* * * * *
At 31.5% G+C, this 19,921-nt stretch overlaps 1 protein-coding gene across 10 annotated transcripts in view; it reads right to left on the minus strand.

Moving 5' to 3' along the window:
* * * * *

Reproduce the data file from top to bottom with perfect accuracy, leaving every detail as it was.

At 31.5% G+C, this 19,921-nt stretch overlaps 1 protein-coding gene across 10 annotated transcripts in view; it reads right to left on the minus strand.

Moving 5' to 3' along the window: